Following their inspections, CQC have published a report sharing what they have learnt from risks and good practice in medicines.
A link to the report can be found here – https://www.cqc.org.uk/sites/default/files/20190605_medicines_in_health_and_adult_social_care_report.pdf
Providers are advised to review the recommendations made in the report and consider how they are enabling service users to have timely access to the right medicines to meet their needs in a person centred and safe way.
Based on the risks identified with medicines use in adult social care settings, CQC encourage adult social care providers to take the following action to ensure that medicines are managed safely:
- Adopting best practice guidance will improve safety and outcomes for people, specifically NICE guidance for managing medicines in care homes (SC1) and in the community (NG67). As well as care providers, this is also relevant for commissioners, GPs, pharmacists and healthcare professionals.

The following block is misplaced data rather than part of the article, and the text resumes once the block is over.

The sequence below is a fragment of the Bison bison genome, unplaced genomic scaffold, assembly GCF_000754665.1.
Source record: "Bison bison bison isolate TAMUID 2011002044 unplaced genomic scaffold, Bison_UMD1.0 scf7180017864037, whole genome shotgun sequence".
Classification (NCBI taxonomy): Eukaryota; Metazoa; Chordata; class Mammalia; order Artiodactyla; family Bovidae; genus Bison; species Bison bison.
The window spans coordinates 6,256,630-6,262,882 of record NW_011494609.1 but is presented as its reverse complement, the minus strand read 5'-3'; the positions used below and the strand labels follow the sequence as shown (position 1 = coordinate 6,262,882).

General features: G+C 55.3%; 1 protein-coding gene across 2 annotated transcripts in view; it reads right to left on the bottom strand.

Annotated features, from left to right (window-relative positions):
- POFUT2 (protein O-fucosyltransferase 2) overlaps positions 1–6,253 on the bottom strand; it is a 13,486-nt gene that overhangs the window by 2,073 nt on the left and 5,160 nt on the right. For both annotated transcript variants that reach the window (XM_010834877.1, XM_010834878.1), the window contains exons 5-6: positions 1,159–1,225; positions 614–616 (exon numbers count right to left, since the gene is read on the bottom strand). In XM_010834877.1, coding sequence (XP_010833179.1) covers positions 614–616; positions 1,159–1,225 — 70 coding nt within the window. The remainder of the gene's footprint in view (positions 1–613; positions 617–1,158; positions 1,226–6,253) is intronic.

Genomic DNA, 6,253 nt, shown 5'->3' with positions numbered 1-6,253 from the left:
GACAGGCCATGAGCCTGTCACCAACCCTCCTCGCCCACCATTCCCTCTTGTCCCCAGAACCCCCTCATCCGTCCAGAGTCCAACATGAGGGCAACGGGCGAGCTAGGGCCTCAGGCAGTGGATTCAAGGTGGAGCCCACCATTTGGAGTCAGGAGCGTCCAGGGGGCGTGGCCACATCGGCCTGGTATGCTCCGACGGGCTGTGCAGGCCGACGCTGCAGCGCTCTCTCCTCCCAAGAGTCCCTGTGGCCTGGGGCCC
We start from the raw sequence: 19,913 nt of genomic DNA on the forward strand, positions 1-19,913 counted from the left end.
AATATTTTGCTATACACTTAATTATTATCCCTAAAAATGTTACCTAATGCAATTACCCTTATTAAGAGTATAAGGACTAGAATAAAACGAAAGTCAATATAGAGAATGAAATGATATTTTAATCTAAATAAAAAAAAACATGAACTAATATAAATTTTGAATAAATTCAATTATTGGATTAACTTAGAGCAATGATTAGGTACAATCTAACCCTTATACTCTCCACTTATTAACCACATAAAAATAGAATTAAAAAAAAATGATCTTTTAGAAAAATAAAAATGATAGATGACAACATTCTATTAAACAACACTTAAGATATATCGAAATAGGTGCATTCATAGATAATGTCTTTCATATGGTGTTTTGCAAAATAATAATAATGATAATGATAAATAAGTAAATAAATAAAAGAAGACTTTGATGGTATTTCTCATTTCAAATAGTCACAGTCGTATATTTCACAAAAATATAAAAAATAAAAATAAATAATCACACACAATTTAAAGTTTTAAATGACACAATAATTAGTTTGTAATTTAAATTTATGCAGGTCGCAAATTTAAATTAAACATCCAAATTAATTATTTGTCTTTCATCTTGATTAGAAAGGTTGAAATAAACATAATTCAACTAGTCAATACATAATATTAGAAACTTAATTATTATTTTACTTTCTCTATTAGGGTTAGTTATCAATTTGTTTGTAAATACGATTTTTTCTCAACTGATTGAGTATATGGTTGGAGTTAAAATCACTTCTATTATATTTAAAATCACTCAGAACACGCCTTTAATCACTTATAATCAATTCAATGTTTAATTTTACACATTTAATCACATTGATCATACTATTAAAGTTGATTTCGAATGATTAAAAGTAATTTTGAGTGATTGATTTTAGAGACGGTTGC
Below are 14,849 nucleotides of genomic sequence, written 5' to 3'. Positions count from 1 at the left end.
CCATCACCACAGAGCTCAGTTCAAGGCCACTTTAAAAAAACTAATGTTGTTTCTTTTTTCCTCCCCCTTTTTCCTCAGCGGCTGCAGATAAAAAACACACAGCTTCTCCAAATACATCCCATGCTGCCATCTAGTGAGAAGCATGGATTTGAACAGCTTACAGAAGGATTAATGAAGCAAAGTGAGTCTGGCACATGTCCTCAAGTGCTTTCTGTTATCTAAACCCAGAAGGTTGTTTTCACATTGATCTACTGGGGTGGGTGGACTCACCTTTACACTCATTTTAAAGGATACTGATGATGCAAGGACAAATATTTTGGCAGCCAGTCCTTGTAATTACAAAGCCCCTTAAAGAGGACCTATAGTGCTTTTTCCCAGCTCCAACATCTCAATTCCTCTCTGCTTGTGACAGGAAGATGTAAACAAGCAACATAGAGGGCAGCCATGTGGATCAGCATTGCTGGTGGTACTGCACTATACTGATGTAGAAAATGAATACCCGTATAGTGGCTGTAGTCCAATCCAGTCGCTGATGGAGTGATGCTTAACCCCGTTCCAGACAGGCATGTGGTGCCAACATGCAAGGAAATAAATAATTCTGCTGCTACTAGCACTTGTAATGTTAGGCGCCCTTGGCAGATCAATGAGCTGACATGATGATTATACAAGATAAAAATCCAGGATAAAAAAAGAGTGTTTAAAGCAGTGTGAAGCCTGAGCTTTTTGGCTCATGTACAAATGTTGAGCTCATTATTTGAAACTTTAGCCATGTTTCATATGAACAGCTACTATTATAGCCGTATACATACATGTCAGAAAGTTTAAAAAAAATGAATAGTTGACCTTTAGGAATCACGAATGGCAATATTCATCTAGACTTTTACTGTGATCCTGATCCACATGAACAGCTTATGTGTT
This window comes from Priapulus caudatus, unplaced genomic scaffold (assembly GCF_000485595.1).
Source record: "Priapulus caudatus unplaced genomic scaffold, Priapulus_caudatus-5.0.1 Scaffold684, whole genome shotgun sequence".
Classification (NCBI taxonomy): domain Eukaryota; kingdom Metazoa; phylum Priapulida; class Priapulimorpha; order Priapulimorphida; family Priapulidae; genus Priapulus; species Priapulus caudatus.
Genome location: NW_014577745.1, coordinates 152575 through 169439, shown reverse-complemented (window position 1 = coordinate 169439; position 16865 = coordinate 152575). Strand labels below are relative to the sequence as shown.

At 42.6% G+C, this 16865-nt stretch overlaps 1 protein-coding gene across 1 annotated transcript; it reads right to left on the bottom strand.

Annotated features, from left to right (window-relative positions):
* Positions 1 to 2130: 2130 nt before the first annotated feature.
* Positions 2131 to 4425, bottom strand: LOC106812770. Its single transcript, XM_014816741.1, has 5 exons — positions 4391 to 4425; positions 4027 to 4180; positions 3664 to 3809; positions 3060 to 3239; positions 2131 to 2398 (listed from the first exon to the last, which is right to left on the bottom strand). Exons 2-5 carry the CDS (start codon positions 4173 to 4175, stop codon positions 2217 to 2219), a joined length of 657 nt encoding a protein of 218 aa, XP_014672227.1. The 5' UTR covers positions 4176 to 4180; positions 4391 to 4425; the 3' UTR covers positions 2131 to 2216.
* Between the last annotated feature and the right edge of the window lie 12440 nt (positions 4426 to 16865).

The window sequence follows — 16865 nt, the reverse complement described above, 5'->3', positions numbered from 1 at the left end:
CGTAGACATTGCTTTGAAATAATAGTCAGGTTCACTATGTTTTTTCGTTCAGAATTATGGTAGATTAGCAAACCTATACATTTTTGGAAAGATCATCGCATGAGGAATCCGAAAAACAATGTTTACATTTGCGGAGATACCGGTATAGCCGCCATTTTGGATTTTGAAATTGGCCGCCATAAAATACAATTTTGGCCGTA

- Providers of adult social care should consider having an attached or named pharmacist to support staff with medicines management issues. More specifically, closer working can help to implement guidance and training on administering medicines covertly, ‘when required’ (PRN) medicines, and those required as part of end of life care.
- Training staff and assessing their competency in handling and administering medicines should be an ongoing priority. It should be clear who is responsible for training staff about medicines and that this training is kept up-to-date.
- It should be made clear who has ongoing clinical responsibility and oversight of medicines. Expectations around responsibility should be clear in the contracts that local authorities and CCG commissioners issue to providers.
- The new role of nursing associate may help to ease pressure on nursing staff in care homes, but providers must make sure that they are deployed safely and effectively, with the appropriate competencies and supervision when their work involves medicines.
- Adopting NHS England initiatives such as Enhanced Health in Care Homes and Medicines Optimisation in Care Homes can help drive improvement by involving pharmacists and providing joined-up primary, community and secondary care to residents of care and nursing homes